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Pro-inflammatory and anti-inflammatory effects of glucocorticosteroids in the Central Nervous System

Final Report Summary - GCS-CNS-IS (Pro-inflammatory and anti-inflammatory effects of glucocorticosteroids in the Central Nervous System.)

Glucocorticoids (GCs), the adrenal steroid hormones released during stress, can have an array of adverse effects in the nervous system, including disruption of hippocampal-dependent plasticity and cognition. Of relevance to this proposal, GCs can also compromise the ability of hippocampal and cortical neurons to survive an array of necrotic neurological insults. Amid this picture of deleterious effects, there is the accepted paradigm in which GCs are seemingly protective in the context of necrotic insults, namely concerning the well-known anti-inflammatory effects of the hormone. There has been a growing appreciation for the extent to which inflammation can worsen the neurotoxicity of necrotic insults, and the anti-inflammatory capacity of GCs has long been exploited pharmacologically to protect against circumstances of post-insult edema.

Most importantly, and as the centerpiece of this project, there is the growing recognition that there are numerous circumstances such as social stress where GCs are pro-inflammatory, rather than anti-inflammatory. Here, as a new and innovative area of research, the group of the outgoing host institution (Dept. Biological Sciences, Stanford University) and the return host institution (Dept. Psychobiology, Basque University) have explored this project collaboratively, by way of carrying out the proposed experiments at Stanford University. The purpose of this project is to better understand when stress released GCs are classically anti-inflammatory, and when unexpected pro-inflammatory effects occur in the challenged nervous system, and to explore the mechanisms underlying such unexpected effects.

This represents an innovative and fascinating question, i.e. understanding how a signaling molecule such as GCs can have diametrically opposite and simultaneous effects. At the same time, understanding this phenomenon is of great potential clinical relevance, given the common use (and often counterproductive effects) of GCs in clinical neurology. In order to achieve these goals three specific aims were proposed for the outgoing phase of the project: Specific Aim I:To better define the circumstances where GCs have pro-inflammatory effects, Specific Aim II:Explore gene expression patterns under conditions where GCs are pro-inflammatory, and Specific Aim III: Examine the cellular specificity of GC-induced pro-inflammatory gene expression profiles.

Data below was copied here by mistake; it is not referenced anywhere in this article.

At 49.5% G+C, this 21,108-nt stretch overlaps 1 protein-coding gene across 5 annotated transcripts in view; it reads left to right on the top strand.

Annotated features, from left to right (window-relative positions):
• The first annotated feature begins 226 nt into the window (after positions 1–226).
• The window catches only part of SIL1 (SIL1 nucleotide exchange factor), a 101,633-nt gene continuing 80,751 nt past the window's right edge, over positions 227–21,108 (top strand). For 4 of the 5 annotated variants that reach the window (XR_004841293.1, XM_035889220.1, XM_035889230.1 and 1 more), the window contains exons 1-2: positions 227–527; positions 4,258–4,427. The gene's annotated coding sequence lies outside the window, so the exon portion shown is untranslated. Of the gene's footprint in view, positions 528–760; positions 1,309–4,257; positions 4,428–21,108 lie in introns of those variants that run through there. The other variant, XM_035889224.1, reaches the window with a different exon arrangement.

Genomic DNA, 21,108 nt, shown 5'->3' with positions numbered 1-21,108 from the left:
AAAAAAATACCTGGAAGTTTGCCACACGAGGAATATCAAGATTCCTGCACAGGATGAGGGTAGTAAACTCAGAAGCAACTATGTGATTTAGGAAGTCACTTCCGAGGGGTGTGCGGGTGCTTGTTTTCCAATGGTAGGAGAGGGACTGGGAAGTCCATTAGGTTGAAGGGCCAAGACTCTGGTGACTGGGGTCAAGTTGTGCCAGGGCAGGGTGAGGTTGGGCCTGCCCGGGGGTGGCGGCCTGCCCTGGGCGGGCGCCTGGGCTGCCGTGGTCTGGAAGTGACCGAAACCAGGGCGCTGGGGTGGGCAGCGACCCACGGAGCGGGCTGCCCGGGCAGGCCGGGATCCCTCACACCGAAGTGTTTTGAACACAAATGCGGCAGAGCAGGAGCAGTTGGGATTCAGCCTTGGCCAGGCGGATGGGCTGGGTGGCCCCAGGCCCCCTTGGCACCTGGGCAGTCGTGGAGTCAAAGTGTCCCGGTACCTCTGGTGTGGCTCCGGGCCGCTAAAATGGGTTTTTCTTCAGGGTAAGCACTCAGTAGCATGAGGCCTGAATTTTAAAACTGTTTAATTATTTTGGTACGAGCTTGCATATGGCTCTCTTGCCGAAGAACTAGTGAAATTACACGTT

We designed experiments through which we determined that the most interesting proinflammatory effects following immune challenge were observed at a time point of 24 hours after termination of stress, a time point when glucocorticoids in blood were back to baseline. We used this time point to examine gene expression patterns for inflammatory markers (IL-1β, IL-6, TNFα, IL-10, IL4 and IL-1ra) in proposed regions such as hippocampus, hypothalamus, cortex and amygdala. Interestingly a majority of the effects of stress that we observed were pro-inflammatory (IL-1b, IL-6 and TNFa) in regions such as the hippocampus and hypothalamus, however in the amygdala; stress induced a reduction in the pro- and anti-inflammatory effects of lypopolysacharides (LPS). Motivated by the potential impact of these regional differences, we sampled additional regions (striatum, prefrontal cortex, frontal cortex, brain stem, cerebellum, pituitary and liver) and increased the extent of the markers for the inflammatory response and GC receptors (BDNF, GR, MR, GILZ, CD200, CX3CL1, CX3CR1 and IL-17A, G-CSF, GM-CSF, Leptin, EGF, IFN-alpha, MCP-1, GRO/KC, MIP-2, RANTES, Eotaxin, IL-1#, MIP-1alpha, IL-13, IL-12p70, IL-5, IL-18, IP-10, VEGF, LIX and TNF-alpha). We found that stress and inflammation effects follow a different pattern in the all of the different brain structures . We observed that independent of whether stress is acting in a pro-inflammatory or anti-inflammatory manner it has the greatest effects in the parts of the brain traditionally most sensitive to glucocorticoids: hippocampus, amygdala and frontal cortex. One of the most interesting findings concerns IL-1b. Stress appears to be acting in a pro-inflammatory manner potentiating the effect of LPS on IL-1b in the hippocampus, hypothalamus, frontal cortex, prefrontal cortex and pituitary. Stress does not have this proinflammatory effect in the amygdala, brainstem, cerebellum and striatum. Of these, amygdala is the most relevant given how strong of a target tissue it is for glucocorticoid actions.